This past week, The New York Times did a feature with travel expert Kurt Kutay. Kurt has made a name for himself in the travel world having worked both with the Adventure Travel Trade Association, and The International Ecotourism Society, in addition to currently serving as the president of the International Galapagos Tour Operators Association, CEO of Wildland Adventures, and director of the Travelers Conservation Trust. The focus of The New York Times article was Kurt answering questions posed to him by the baby boomer generation about travel today. Baby boomers, due to their numbers, have always had an outsized impact on the travel industry.
WildChina’s name came up in the discussion when Kurt was asked the following questions by Mr. Mitenbuler of Chicago: “Are there people that want to visit remote locations in China? Do you think there is an awareness of ‘wild China,’and if so, is it a destination that will see increases in travelers?”
Mr. Mitenbuler was so close to the right answer! If he had just combined “wild” and “China” he would have had our name-sake and an organization deeply devoted to showing travelers the less traveled parts of China. As it was though, WildChina was at the fore of Kurt’s mind when he responded due to his friendship with WildChina founder Zhang Mei. Kurt reached out to Mei before answering the question and she replied that she feels there is indeed a growing number of people interested in exploring off the beaten path in China. Mei said that business men and women who have traveled to China’s major cities for work have acquired a curiosity to visit the more rural areas of the Middle Kingdom with their families.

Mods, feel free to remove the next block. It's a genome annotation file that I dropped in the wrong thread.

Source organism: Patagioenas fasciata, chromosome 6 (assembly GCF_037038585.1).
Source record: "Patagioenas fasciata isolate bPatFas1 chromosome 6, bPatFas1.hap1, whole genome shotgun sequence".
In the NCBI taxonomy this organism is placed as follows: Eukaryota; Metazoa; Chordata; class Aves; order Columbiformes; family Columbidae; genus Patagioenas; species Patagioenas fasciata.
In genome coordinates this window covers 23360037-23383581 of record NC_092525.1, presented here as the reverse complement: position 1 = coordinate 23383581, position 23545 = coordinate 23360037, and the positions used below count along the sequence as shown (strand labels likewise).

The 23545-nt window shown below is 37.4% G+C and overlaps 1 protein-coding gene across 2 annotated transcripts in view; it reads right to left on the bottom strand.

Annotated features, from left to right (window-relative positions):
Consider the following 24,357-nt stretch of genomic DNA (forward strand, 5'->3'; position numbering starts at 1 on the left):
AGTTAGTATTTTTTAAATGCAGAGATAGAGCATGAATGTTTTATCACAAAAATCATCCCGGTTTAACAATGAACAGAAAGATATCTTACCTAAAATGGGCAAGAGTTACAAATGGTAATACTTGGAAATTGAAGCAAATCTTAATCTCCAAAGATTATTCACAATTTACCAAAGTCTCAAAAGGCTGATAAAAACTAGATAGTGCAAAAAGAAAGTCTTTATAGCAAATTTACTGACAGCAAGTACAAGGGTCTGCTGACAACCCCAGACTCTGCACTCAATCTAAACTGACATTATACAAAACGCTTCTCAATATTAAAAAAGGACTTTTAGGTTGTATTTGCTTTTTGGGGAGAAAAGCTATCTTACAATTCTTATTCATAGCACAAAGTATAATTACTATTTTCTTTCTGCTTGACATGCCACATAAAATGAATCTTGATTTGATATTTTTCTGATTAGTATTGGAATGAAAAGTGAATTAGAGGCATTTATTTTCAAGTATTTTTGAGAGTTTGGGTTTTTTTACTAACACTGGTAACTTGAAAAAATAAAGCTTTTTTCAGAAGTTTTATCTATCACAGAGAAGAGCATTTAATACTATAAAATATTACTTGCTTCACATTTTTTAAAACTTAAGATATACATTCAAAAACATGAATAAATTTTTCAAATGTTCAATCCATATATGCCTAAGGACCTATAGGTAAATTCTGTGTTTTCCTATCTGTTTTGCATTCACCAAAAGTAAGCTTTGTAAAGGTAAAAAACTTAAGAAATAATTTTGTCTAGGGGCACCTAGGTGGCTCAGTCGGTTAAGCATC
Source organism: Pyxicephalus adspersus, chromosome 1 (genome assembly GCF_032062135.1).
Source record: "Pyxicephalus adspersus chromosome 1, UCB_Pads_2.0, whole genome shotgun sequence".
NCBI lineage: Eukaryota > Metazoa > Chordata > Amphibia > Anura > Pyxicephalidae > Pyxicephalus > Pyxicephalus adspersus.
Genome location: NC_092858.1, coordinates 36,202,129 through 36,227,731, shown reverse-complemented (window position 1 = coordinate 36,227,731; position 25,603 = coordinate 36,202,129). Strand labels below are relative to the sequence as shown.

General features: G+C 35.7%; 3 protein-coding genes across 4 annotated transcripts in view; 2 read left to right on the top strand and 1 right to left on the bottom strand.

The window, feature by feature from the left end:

Kurt noted several other examples of the burgeoning number of travelers interested in taking the road less traveled before closing his answer to the question with remarks from Mei that Tibet is quickly becoming one of the most popular destinations for travelers. So at this point it’s clear there are people who want to visit remote locations in China, the real question is, are you one?
If you have questions about travel in China, feel free to send us an email at firstname.lastname@example.org and we will be happy to assist you.
Photo of Kurt Kutay by The New York Times